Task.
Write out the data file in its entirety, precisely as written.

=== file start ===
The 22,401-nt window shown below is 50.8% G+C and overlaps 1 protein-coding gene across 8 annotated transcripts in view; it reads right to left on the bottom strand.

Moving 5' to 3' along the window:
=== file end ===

The 22,401-nt window shown below is 50.8% G+C and overlaps 1 protein-coding gene across 8 annotated transcripts in view; it reads right to left on the bottom strand.

Moving 5' to 3' along the window: